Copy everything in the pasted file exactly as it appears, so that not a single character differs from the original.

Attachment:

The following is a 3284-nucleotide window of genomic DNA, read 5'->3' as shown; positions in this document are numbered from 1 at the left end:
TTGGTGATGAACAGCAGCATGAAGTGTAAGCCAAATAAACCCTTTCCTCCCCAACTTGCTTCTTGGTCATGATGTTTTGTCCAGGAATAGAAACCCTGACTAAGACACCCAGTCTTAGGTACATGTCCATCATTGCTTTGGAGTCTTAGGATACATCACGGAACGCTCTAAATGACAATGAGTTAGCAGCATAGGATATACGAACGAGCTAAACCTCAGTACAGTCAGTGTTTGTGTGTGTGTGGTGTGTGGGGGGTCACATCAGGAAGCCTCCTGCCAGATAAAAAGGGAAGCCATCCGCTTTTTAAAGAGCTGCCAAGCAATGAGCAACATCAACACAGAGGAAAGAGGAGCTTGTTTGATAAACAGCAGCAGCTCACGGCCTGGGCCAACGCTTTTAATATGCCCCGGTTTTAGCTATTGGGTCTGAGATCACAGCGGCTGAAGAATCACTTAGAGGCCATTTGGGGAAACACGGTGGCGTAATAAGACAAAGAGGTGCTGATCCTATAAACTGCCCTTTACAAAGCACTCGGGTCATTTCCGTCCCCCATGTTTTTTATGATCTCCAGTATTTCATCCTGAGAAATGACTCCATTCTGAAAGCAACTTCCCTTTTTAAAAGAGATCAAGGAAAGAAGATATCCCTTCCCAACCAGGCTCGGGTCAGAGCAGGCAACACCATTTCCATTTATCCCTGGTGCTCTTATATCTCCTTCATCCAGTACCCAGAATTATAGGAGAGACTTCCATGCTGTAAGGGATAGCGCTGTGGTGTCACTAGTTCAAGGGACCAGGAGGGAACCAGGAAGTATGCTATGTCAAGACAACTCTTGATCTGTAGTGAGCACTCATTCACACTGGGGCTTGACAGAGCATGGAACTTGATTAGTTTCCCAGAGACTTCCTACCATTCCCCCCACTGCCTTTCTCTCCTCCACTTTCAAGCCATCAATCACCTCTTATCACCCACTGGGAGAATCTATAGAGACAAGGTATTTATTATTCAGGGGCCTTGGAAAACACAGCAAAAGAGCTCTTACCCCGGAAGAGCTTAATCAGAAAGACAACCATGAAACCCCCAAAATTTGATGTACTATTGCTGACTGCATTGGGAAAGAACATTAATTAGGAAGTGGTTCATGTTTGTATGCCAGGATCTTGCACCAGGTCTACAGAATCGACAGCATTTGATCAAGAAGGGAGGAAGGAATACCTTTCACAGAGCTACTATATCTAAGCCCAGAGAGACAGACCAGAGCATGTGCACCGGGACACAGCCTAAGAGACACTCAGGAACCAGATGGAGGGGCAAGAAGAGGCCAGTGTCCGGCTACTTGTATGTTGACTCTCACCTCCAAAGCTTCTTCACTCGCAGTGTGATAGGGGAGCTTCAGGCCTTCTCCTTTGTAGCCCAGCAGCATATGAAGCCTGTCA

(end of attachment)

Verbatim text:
The following is a 3284-nucleotide window of genomic DNA, read 5'->3' as shown; positions in this document are numbered from 1 at the left end:
TTGGTGATGAACAGCAGCATGAAGTGTAAGCCAAATAAACCCTTTCCTCCCCAACTTGCTTCTTGGTCATGATGTTTTGTCCAGGAATAGAAACCCTGACTAAGACACCCAGTCTTAGGTACATGTCCATCATTGCTTTGGAGTCTTAGGATACATCACGGAACGCTCTAAATGACAATGAGTTAGCAGCATAGGATATACGAACGAGCTAAACCTCAGTACAGTCAGTGTTTGTGTGTGTGTGGTGTGTGGGGGGTCACATCAGGAAGCCTCCTGCCAGATAAAAAGGGAAGCCATCCGCTTTTTAAAGAGCTGCCAAGCAATGAGCAACATCAACACAGAGGAAAGAGGAGCTTGTTTGATAAACAGCAGCAGCTCACGGCCTGGGCCAACGCTTTTAATATGCCCCGGTTTTAGCTATTGGGTCTGAGATCACAGCGGCTGAAGAATCACTTAGAGGCCATTTGGGGAAACACGGTGGCGTAATAAGACAAAGAGGTGCTGATCCTATAAACTGCCCTTTACAAAGCACTCGGGTCATTTCCGTCCCCCATGTTTTTTATGATCTCCAGTATTTCATCCTGAGAAATGACTCCATTCTGAAAGCAACTTCCCTTTTTAAAAGAGATCAAGGAAAGAAGATATCCCTTCCCAACCAGGCTCGGGTCAGAGCAGGCAACACCATTTCCATTTATCCCTGGTGCTCTTATATCTCCTTCATCCAGTACCCAGAATTATAGGAGAGACTTCCATGCTGTAAGGGATAGCGCTGTGGTGTCACTAGTTCAAGGGACCAGGAGGGAACCAGGAAGTATGCTATGTCAAGACAACTCTTGATCTGTAGTGAGCACTCATTCACACTGGGGCTTGACAGAGCATGGAACTTGATTAGTTTCCCAGAGACTTCCTACCATTCCCCCCACTGCCTTTCTCTCCTCCACTTTCAAGCCATCAATCACCTCTTATCACCCACTGGGAGAATCTATAGAGACAAGGTATTTATTATTCAGGGGCCTTGGAAAACACAGCAAAAGAGCTCTTACCCCGGAAGAGCTTAATCAGAAAGACAACCATGAAACCCCCAAAATTTGATGTACTATTGCTGACTGCATTGGGAAAGAACATTAATTAGGAAGTGGTTCATGTTTGTATGCCAGGATCTTGCACCAGGTCTACAGAATCGACAGCATTTGATCAAGAAGGGAGGAAGGAATACCTTTCACAGAGCTACTATATCTAAGCCCAGAGAGACAGACCAGAGCATGTGCACCGGGACACAGCCTAAGAGACACTCAGGAACCAGATGGAGGGGCAAGAAGAGGCCAGTGTCCGGCTACTTGTATGTTGACTCTCACCTCCAAAGCTTCTTCACTCGCAGTGTGATAGGGGAGCTTCAGGCCTTCTCCTTTGTAGCCCAGCAGCATATGAAGCCTGTCA